From LA to Harlem’s Studio Museum

Malcolm Philips | 10/24/2014, 2:53 p.m.
Lauren Halsey's mixed media project title, "put that on sum10.put that on evreethang you’ll never be unFunky again," was created in 2013. Via Yale.edu

Lauren Halsey is doing big things. This year alone, the 27 year-old artist graduated the Yale School of Art with a MFA in Sculpture. Halsey recently completed a much sought-after residency at Skowhegan and was awarded a coveted year-long residency at Harlem’s Studio Museum – all while staying true to her LA roots. We caught up with the young artist at Sylvia’s on Lenox Avenue in Harlem.

Q: How’d you get started as an artist?

A: I was inspired by one of my teachers, Paul Gelman. He encouraged me to apply to art school, because I had no formal training. So I began crafting these environments, “worlds”, using photoshop, and when I reached Yale they became fully realized spaces.

Artist Lauren Halsey by the Harlem Riverbank, 145th street and Riverside

Artist Lauren Halsey by the Harlem Riverbank, 145th street and Riverside

Q: How does your personal life influence your work?

A: Memories of Sunday morning football with my father; His hopes and dreams for the neighborhood; Black LA; Parliament Funkadelic; Outer Space.

Q: Are you making a statement with your work?

A: I hope so! (Laughs!)

It’s about South Central & the East Side – those neighborhoods are pots of gold. But it’s also about Ancient Egypt, myth-making and re-imagined pasts. I remember how my father would come in the house with pictures of Kings and Queens and tell me, “that’s who we are.” His research about Pharaohs and pyramids and-Blackness – really stuck with me.

Halsey St

Halsey St

Q: What’s your creative process?

A: It usually depends. I combine things I like or am drawn to hand painted signs, LEDs, Lasers, iridescence, mirrors, church programs, anything related to black life as well.

Q: Do you have any major influences?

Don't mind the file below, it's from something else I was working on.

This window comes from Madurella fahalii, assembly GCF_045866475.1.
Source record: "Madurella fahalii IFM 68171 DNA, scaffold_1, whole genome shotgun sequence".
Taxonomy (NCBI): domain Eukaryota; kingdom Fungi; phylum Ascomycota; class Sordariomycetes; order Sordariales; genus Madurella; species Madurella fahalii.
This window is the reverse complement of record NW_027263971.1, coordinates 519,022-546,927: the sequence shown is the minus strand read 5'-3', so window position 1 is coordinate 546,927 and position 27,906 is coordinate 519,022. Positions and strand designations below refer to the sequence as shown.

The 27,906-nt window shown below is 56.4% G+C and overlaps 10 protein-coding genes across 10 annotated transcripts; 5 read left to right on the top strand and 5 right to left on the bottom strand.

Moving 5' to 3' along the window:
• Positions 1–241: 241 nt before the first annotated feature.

A: P-Funk. They came out and presented a real alternative. They were black people in a different context, in their own space, producing content freely.

Q: Are you influenced by any artists?

A: There was this one artist – A super hero named Okeneus the LoveGod – a street artist from LA. I actually did my thesis on him at Cal Arts. He was a street artist who would wheat paste these huge pieces out on Western. I don’t know what ever happened to him, if he’s still out there but I saved a bunch of his work.

Q: What’s your first impression of Harlem?

A: There’s so many pedestrians! You’d never see that in LA. There’s so many black people here, it’s beautiful. The street vendors, the natural juice...And the Apollo theatre is right here, I’m pretty excited about that.

Q: What do you plan to do here?

A: Ideally, I want to insert myself into the mix. I want to set up a table out there with the street vendors, I want to explore Harlem and archive Black Life here- I want to fall in love, to grow, to involve people with a new environment.

Q: Where can people see your work?

A: My website is under construction but you can check the Studio Museum website for upcoming Open Studios.

Q: Any advice for up & coming artists?

A: Do it fearlessly. And experiment.

-Malcolm Phillips, Am News Intern​